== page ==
We study the well-posedness and describe the asymptotic behavior of solutions of the heat equation with inverse-square potentials for the Cauchy Dirichlet problem in a bounded domain and also for the Cauchy problem in R N . In the case of the bounded domain we use an improved form of the so-called Hardy Poincare inequality and prove the exponential stabilization towards a solution in separated variables. In R N we first establish a new weighted version of the Hardy Poincare inequality, and then show the stabilization towards a radially symmetric solution in self-similar variables with a polynomial decay rate. This work complements and explains well-known work by Baras and Goldstein on the existence of global solutions and blow-up for these equations. In the present article the sign restriction on the data and solutions is removed, the functional framework for well-posedness is described, and the asymptotic rates calculated. Examples of non-uniqueness are also given. Academic Press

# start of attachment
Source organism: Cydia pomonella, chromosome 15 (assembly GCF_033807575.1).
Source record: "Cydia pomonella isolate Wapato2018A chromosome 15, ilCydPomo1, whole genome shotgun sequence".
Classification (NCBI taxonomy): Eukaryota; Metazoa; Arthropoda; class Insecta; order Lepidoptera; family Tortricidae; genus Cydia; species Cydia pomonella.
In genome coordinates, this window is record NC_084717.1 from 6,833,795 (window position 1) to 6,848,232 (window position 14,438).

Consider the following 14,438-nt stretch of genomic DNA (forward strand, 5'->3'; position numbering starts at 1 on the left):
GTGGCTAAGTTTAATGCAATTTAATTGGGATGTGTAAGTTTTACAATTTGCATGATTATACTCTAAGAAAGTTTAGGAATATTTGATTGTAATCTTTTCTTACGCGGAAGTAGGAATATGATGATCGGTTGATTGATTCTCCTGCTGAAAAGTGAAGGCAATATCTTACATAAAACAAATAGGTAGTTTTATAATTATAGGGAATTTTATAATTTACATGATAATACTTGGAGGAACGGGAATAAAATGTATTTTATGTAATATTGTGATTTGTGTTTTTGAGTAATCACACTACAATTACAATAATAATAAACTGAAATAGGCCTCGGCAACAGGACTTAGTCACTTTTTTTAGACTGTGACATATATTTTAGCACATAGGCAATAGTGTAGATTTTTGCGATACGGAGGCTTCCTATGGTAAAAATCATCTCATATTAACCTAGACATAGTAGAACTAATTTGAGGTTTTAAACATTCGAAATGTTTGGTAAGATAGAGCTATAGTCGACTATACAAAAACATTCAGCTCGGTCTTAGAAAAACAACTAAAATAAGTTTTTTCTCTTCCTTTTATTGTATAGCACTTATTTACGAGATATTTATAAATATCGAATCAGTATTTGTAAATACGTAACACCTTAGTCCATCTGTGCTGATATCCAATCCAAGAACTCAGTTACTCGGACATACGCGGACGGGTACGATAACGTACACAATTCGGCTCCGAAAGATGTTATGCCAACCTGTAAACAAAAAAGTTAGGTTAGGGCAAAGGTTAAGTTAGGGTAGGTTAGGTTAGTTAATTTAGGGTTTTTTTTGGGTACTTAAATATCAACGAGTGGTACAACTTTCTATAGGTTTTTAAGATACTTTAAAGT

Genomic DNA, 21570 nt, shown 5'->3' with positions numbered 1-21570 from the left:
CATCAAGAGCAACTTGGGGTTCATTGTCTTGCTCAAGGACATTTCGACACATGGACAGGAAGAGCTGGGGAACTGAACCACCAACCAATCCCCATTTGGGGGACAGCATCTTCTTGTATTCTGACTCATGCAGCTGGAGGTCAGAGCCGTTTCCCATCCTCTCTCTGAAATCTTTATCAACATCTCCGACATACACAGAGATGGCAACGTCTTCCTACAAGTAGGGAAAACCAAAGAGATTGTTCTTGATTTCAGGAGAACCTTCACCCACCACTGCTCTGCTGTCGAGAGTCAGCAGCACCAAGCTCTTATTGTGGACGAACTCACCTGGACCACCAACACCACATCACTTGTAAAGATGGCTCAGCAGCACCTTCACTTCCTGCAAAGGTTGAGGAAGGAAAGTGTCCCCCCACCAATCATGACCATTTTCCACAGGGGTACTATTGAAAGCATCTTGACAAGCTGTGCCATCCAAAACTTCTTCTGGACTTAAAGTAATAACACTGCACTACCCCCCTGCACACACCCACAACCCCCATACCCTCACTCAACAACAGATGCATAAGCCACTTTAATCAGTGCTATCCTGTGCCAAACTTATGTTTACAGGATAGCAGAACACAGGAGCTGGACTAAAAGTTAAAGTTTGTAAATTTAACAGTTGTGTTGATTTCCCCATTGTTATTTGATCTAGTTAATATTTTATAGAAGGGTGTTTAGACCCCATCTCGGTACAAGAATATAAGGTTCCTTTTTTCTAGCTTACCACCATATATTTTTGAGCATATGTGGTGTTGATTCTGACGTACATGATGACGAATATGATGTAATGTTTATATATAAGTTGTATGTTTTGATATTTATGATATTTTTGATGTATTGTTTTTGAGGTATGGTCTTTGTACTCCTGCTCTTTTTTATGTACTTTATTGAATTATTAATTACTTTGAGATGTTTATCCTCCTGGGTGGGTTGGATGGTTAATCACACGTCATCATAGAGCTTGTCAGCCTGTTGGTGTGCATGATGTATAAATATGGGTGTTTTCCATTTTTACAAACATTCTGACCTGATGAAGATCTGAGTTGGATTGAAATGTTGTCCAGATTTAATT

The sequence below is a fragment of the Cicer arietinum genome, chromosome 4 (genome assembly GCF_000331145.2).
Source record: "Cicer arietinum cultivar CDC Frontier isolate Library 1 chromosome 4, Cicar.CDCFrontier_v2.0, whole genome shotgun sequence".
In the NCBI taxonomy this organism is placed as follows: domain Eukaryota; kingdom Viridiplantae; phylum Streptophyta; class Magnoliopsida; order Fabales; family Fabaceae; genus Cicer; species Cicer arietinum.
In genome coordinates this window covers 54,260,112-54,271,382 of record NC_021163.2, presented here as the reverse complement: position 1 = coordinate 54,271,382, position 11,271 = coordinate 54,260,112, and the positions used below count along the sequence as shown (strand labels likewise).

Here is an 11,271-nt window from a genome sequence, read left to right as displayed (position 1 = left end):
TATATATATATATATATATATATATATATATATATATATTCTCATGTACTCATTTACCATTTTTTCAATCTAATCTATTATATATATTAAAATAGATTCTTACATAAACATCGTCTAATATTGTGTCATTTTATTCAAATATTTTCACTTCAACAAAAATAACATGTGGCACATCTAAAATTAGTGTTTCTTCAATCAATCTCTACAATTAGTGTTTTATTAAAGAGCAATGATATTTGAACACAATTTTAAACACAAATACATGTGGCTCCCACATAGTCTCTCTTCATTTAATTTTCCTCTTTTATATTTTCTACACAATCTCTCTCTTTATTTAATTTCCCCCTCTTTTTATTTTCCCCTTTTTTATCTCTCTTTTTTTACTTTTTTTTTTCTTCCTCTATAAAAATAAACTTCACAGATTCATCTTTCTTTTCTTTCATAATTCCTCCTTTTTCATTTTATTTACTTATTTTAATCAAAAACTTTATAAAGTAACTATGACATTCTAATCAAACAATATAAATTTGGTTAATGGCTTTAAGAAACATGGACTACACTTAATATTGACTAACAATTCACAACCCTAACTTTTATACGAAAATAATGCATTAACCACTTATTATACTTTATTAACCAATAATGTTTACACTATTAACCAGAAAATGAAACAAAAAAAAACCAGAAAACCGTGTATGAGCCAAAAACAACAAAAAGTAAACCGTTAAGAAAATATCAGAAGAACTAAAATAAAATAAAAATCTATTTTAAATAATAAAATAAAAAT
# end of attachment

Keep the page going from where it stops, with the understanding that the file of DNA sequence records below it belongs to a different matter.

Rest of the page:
Abstract. We consider non-negative solutions of the fast diffusion equation ut = ∆u m with m ∈ (0, 1), in the Euclidean space R d , d ≥ 3, and study the asymptotic behavior of a natural class of solutions, in the limit corresponding to t → ∞ for m ≥ mc = (d−2)/d, or as t approaches the extinction time when m < mc. For a class of initial data we prove that the solution converges with a polynomial rate to a self-similar solution, for t large enough if m ≥ mc, or close enough to the extinction time if m < mc. Such results are new in the range m ≤ mc where previous approaches fail. In the range mc < m < 1 we improve on known results.